Cataracts Affect More than just the Elderly

Cataracts Affect More than just the Elderly 

Cataracts are often considered to be the domain of the elderly. While this is generally correct, there are instances where cataracts can affect a person of any age. From genetic cataracts to those that are trauma-induced, understanding a little more about these less-common cataracts can help ensure vision is as good as possible at any age 

Cataracts in Children and Following Trauma 

  • Cataracts in the young
  • Cataract from injury 

Cataracts in the young

Cataracts in young people fall into two distinct categories: 

  • Juvenile or childhood cataracts
  • Congenital cataracts 

Childhood cataracts are diagnosed in older babies or children. The latter are present from birth or shortly afterward.  It must be stressed that cataracts in the young are very rare, with around 3 or 4 in every 10,000 being affected.

Such cataracts can affect one or both eyes. In the same way as cataracts in adults, they can impact vision. In addition, they can cause other issues, such as squint, lazy eye, or wobbling eyes—also known as nystagmus.

Newborns undergo an eye examination soon after birth. If cataracts are suspected, they’ll be referred to a specialist straight away. Babies will also have a further test for the condition at around 6-8 weeks. 

Risk factors for congenital or juvenile cataracts include:

  • Genetics passed from the parents
  • Eye injury during or soon after birth
  • Infections during pregnancy, such as chickenpox or rubella
  • Other genetic conditions, including Down’s syndrome.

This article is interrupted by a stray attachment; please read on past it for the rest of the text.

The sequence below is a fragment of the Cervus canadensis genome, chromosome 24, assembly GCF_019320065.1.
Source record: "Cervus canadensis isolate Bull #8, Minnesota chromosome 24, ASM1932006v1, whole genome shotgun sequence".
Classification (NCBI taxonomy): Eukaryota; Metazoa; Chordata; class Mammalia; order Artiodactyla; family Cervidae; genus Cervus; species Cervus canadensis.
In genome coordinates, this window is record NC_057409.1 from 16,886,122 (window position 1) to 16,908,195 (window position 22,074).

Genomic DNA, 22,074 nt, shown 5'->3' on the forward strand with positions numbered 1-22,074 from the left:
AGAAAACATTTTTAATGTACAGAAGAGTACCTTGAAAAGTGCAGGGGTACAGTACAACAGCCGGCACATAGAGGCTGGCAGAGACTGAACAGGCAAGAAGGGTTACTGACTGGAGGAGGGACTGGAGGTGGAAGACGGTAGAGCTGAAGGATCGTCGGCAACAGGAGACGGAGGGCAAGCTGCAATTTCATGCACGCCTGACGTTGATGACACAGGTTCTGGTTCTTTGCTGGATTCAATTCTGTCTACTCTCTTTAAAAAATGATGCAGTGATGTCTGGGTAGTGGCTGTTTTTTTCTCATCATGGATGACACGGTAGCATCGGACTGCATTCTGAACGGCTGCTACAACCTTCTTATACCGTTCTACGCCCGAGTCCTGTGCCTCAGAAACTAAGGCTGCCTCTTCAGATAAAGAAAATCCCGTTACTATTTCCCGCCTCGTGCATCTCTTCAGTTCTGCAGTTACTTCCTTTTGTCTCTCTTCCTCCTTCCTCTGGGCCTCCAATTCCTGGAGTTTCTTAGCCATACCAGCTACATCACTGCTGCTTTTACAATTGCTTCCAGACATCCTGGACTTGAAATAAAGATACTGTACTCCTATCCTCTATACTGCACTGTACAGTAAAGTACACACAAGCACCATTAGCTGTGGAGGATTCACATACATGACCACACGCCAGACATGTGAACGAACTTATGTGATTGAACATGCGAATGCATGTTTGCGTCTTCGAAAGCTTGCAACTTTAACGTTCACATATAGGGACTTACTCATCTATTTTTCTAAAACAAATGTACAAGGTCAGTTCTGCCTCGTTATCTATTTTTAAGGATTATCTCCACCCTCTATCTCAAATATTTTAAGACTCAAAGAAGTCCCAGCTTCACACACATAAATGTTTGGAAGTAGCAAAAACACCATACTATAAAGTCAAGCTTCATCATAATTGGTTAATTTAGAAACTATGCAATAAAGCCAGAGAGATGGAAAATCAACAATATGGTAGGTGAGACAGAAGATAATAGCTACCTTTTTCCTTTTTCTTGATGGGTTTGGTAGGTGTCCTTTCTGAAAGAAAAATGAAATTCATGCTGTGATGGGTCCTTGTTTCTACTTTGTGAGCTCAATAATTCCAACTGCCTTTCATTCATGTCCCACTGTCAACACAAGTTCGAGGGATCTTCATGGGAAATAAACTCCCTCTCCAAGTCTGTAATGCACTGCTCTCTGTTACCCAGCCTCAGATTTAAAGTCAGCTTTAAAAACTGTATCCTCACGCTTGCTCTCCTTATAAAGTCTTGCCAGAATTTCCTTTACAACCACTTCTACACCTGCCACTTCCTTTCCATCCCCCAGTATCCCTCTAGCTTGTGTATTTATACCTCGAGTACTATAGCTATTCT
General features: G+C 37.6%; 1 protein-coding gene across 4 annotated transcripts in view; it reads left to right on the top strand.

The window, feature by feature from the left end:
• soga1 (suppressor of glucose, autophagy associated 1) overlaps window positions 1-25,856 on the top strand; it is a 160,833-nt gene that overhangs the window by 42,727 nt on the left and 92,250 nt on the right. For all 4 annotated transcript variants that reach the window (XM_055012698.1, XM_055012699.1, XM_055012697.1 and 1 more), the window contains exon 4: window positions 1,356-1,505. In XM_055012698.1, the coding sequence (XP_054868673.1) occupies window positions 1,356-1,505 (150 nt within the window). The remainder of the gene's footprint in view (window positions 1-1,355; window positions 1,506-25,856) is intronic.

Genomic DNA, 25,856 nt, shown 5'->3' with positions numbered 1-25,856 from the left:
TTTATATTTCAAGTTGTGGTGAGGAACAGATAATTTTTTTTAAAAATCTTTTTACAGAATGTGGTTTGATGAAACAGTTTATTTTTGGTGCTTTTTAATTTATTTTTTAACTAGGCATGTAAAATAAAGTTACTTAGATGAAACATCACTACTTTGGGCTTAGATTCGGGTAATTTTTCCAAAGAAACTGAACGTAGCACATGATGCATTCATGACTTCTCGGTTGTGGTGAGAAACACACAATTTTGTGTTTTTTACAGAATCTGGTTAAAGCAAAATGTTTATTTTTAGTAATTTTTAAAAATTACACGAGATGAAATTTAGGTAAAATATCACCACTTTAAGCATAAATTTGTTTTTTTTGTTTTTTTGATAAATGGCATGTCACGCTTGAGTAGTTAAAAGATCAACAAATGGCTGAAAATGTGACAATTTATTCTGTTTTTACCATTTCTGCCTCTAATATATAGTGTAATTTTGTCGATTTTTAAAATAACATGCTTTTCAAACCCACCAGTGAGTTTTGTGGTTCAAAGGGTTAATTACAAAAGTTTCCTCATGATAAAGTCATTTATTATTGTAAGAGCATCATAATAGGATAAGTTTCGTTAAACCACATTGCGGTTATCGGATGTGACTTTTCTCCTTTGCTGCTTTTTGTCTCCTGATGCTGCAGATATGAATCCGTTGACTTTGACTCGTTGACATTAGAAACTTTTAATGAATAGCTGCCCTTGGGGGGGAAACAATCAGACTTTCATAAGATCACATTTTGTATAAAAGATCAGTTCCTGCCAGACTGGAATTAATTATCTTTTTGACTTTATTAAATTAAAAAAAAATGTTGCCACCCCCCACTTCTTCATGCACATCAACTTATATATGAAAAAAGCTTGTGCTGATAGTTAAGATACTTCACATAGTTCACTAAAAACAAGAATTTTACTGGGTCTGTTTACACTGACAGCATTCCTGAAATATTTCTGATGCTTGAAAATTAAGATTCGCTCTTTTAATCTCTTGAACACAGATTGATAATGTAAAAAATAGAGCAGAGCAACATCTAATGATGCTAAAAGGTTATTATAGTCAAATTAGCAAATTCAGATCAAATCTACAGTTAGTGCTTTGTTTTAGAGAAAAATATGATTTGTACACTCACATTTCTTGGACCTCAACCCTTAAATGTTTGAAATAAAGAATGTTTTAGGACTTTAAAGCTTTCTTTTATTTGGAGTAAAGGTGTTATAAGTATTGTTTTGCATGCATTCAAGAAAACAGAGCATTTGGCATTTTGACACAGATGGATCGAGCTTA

Cataracts from injury

Injury, or trauma, can cause a cataract to form. This could be any type of injury, including blunt trauma, penetrating trauma, or even trauma caused by a serious electric shock.

Very rarely, radiation exposure can cause cataracts to form months or years later. This includes infrared radiation and ionizing radiation.  

Treatment of Cataracts: young and trauma-induced 

  • Specialist cataract treatment

Specialist cataract treatment

Cataracts in the young often have little effect on vision. In such cases, monitoring often makes up the majority of the treatment. However, cataracts that cause visual issues will be dealt with as a priority. This is because they can slow or stop normal eye development. In turn, this can affect other areas of development as well.

The most usual treatment is surgery to remove the affected lens. Sometimes this will be replaced with an artificial lens. However, it’s more usually managed with contact lenses or eyeglasses to allow the child to focus. If your child is affected by cataracts, it’s important to know that most children do not go on to develop serious visual problems.

Surgery for congenital cataracts is usually carried out at around 4-8 weeks of age. A specialist pediatric ophthalmologist will perform the procedure. For those with a cataract in a single eye, it might be necessary for the child to wear a patch—a procedure known as occlusion therapy. This is temporary and is worn over the unaffected eye. It helps train the brain to recognize the signals it receives from the affected eye, which it might not do if the good eye were not blocked.

While it can be extremely worrying to know that your child is affected by cataracts, today’s advanced treatments provide a very positive outcome.  

Trauma-induced cataracts will usually follow a similar treatment plan as cataracts in the elderly. 

Modern Cataract Surgery at the WBEC is a Center of Excellence for Cataracts in the Young and Traumatic Cataracts

Expert care is essential for less-common cataracts. Modern Cataract Surgery at the West Boca Eye Center is a world-leading clinic headed by renowned cataract surgeon, Brent Bellotte MD. If your child has been diagnosed with the condition or you’ve developed it following injury, then you naturally want the very best treatment.

Head to the dedicated information page at and get in touch to book a consultation.


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